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Lift to Rise is partnering with DAP Health and others to erase desert homelessness.


As seen in Issue 4 of DAP Health magazine


Words by Kay Kudukis • Photos by Noé Montes for Lift to Rise


Collective impact: a network of community members, organizations, and institutions advancing equity by learning, aligning, and integrating actions to achieve systems-level change.

Even before 2011, when the term was first coined in a paper published in the Stanford Social Innovation, Heather Vaikona had been putting “collective impact” into practice in England, networking organizations to get behind a common cause to drive toward something.

In 2014, having returned from overseas and serving as the resource development director for United Way of the Desert, Vaikona was invited to an investor meeting. “The significant amount that all local funders were investing in was FIND Food Bank,” Vaikona says, which sounded fantastic until data showed food insecurity was still a thing. It was a symptom of something bigger. “Folks said, ‘What would it mean if we formed a coalition to try to tackle the root cause issues?’ Everyone in the room said, ‘Yeah, you figure it out, and come back and tell us.’”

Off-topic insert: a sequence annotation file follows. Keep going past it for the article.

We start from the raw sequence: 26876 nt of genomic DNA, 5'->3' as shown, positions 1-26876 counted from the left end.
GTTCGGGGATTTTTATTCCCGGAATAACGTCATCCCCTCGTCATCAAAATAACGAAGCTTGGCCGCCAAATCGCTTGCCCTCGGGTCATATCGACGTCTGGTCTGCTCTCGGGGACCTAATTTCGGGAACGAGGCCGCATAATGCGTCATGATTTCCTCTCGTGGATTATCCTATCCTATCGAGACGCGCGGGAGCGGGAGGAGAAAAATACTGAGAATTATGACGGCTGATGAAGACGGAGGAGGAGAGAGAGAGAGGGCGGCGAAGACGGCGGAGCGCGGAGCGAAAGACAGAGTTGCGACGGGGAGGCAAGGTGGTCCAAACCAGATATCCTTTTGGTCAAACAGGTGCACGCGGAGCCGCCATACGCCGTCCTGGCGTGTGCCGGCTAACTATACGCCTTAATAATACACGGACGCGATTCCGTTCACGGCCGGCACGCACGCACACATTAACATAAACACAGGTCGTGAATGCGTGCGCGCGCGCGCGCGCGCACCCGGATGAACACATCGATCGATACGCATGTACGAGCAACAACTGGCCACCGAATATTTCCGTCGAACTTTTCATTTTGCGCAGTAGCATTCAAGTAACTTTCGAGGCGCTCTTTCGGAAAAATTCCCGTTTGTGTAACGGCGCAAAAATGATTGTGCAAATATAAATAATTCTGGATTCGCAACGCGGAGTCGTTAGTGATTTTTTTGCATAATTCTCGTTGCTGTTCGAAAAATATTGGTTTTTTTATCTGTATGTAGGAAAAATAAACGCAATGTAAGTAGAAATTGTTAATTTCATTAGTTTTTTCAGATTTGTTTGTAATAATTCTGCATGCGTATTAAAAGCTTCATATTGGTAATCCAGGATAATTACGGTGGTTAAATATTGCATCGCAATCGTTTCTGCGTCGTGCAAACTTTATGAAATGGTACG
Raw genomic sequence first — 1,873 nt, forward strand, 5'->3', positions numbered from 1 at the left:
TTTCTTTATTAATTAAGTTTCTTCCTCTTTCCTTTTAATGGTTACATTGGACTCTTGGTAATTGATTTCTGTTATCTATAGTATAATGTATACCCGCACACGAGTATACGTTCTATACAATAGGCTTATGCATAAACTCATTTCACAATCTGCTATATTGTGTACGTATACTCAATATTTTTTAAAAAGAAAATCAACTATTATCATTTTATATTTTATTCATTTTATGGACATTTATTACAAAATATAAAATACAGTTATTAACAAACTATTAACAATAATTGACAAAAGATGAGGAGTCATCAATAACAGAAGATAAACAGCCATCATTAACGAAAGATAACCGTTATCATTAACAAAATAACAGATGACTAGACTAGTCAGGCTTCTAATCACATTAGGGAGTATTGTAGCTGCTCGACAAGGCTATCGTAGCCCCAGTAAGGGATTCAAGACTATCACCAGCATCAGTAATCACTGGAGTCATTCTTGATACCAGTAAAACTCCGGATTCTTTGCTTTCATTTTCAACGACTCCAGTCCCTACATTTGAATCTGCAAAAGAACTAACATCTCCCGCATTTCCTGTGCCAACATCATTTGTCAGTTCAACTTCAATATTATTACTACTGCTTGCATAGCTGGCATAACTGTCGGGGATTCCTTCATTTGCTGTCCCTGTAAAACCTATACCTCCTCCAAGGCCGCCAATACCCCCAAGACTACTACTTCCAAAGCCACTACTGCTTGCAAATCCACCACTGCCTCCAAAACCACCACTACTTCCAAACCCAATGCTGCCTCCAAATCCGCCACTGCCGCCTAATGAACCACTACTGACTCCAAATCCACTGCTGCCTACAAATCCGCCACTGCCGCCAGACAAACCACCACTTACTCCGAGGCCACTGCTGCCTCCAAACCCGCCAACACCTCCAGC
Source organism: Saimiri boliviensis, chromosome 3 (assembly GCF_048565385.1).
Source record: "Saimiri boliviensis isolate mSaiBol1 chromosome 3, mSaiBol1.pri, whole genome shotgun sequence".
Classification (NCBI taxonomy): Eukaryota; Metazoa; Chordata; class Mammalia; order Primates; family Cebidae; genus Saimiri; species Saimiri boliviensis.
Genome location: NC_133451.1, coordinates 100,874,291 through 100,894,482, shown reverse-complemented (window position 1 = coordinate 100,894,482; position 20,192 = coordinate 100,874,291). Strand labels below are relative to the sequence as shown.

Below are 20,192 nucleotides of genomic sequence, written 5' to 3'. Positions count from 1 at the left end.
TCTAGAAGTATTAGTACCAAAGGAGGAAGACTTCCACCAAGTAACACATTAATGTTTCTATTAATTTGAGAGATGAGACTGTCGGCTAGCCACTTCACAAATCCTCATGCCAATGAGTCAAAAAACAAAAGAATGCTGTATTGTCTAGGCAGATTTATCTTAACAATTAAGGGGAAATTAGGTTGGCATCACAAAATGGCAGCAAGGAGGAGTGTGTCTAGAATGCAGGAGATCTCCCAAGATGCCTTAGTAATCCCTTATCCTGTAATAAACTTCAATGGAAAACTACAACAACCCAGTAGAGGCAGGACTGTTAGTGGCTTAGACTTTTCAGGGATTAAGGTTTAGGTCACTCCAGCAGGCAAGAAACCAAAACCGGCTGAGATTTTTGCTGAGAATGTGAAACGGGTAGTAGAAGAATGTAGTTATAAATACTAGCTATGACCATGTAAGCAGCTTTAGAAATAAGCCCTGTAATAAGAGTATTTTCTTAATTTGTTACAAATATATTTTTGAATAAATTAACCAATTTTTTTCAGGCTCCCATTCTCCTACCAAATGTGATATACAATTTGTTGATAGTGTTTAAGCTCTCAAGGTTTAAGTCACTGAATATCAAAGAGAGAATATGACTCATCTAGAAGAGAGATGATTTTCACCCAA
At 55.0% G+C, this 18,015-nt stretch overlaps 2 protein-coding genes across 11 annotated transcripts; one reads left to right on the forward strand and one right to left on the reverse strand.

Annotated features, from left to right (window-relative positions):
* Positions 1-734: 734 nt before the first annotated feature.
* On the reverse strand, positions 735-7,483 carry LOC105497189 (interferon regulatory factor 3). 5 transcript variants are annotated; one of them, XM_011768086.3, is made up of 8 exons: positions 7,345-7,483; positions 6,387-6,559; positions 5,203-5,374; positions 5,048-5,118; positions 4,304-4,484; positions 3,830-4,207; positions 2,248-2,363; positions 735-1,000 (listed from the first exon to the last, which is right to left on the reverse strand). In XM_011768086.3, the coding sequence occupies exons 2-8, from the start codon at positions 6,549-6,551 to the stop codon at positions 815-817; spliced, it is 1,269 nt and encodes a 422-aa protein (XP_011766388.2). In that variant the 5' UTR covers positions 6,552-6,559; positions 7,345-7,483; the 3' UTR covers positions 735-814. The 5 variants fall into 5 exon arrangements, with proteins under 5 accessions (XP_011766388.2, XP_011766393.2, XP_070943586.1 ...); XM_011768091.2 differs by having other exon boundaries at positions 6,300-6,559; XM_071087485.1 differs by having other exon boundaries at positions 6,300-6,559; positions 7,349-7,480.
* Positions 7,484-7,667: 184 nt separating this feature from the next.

Vaikona hit the road, lifted the hood at all the existing coalitions, and listened. “I heard loud and clear the importance of having an academic data partner using a results framework.”

Enter USC Professor Gary Painter, a leading economist who prompted Vaikona and FIND Food Bank to successfully apply for a $500,000 grant from Feeding America on behalf of FIND. “We did a valley-wide needs assessment between 2015 and 2016,” she says. “Gary did quantitative data analysis: If we were to move one or two or three indicators, what would radically shift conditions for all residents? And then qualitatively, we asked 1,500 residents to identify their biggest obstacle to economic stability and it was overwhelming. Everyone said ‘housing.’” The data matched. 

The Coachella Valley’s number one industry, with a whopping $7.1 billion dollars (2022) is, not surprisingly, tourism. The number-two industry surprises some: Agriculture brings in $600 million annually. That means the valley is home to thousands of hospitality and farmworkers, many undocumented. 

Statistics show that 40% of the Coachella Valley’s workforce is employed in hospitality and service sector jobs that pay between $15,000 and $33,000 annually. The average one-bedroom apartment in Palm Springs currently averages $1,822. That’s $21,864 per year. On the lower income end, it’s a non-starter; on the high end, factor in utilities, food and household goods, car, phone, and gas expenses, and you’re in the red.